The Army has hired private firms to help improve a $2.5 billion intelligence analytical processor used in Afghanistan by troops who have given it poor reviews in identifying the enemy and deadly buried explosives.
One of the firms involved is BRTRC of Fairfax, which lists strategic communications among its technological specialties.
An internal company email obtained by The Washington Times states that BRTRC will try to improve the image of the intelligence processor, the Distributed Common Ground System. The analytical processor has run into criticism in Congress and performed poorly in an operational test in May.
The Times asked the Army whether BRTRC was being brought in to “promote” the system.
An Army statement said it recently awarded a contract to the technology company DSCI for the Common Ground System. BRTRC is a subcontractor in the DSCI team, “which calls for a range of mission-support functions to include administrative support, engineering, logistics, strategic communications and knowledge management,” the statement said.
“It would be incorrect to say the purpose of the contract is to ‘promote’ DCGS,” the Army statement said.
The Army says strategic communications is just one mission of the private corporate team that will assist the Common Ground System’s program office.
The internal BRTRC email mentions assigning a strategic communications specialist to support the Common Ground System.
BRTRC boasts a communications operation that can deliver “media such as trade shows, exhibits, collateral material, videos, websites, briefings, public relations, giveaway materials, presentations, image libraries, posters and more.”
BRTRC representatives did not respond to questions from The Times.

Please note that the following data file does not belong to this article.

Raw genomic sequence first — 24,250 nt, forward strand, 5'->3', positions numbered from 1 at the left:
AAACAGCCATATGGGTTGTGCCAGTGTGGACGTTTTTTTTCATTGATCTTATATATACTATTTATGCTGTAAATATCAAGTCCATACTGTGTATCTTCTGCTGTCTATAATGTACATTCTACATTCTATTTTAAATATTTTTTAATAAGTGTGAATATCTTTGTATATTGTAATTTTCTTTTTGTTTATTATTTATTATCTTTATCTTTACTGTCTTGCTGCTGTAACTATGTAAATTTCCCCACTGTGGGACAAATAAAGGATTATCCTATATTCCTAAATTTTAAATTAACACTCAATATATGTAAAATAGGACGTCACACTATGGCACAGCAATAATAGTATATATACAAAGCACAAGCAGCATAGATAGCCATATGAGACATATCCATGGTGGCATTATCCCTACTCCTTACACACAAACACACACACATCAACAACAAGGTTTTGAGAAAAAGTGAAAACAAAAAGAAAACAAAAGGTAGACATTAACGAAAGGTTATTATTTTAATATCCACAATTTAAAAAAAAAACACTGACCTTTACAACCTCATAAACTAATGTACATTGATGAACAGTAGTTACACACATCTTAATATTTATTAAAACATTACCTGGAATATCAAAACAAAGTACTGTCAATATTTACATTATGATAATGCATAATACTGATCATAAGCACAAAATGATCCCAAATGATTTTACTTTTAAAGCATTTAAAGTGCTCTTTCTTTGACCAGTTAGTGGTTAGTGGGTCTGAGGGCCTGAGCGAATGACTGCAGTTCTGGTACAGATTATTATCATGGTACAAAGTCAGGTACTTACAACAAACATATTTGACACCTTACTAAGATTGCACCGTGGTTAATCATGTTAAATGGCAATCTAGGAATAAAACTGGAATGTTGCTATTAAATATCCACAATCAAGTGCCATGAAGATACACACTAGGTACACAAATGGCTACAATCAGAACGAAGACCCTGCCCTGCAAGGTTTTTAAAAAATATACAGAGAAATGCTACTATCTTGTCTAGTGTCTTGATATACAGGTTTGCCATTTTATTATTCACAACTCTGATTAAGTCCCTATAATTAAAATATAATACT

Rep. Duncan Hunter, California Republican and a member of the House Armed Services Committee, has charged that the Army has tried to keep commercially available software processors from the troops in order to protect the Common Ground System’s continued funding.
“The decision to hire a strategic communications professional to manage a single program because it’s receiving unwanted attention is a serious misuse of tax dollars,” said Mr. Hunter. “And it shows that there isn’t any real interest in fixing the problem of why soldiers in Afghanistan aren’t getting resources they are urgently requesting.
“A communications adviser won’t solve the problem,” said Mr. Hunter, who served as a Marine Corps officer in Iraq and Afghanistan. “If the Army thinks this is a good use of funds or this will help deliver resources faster, they are seriously mistaken.”
The system’s reputation is not only suffering from a poor operational test report. It also is facing competition from systems developed by high-tech firms. The private-sector systems are sold directly to combat units that petition for emergency funds outside the fixed defense budget.View Entire Story
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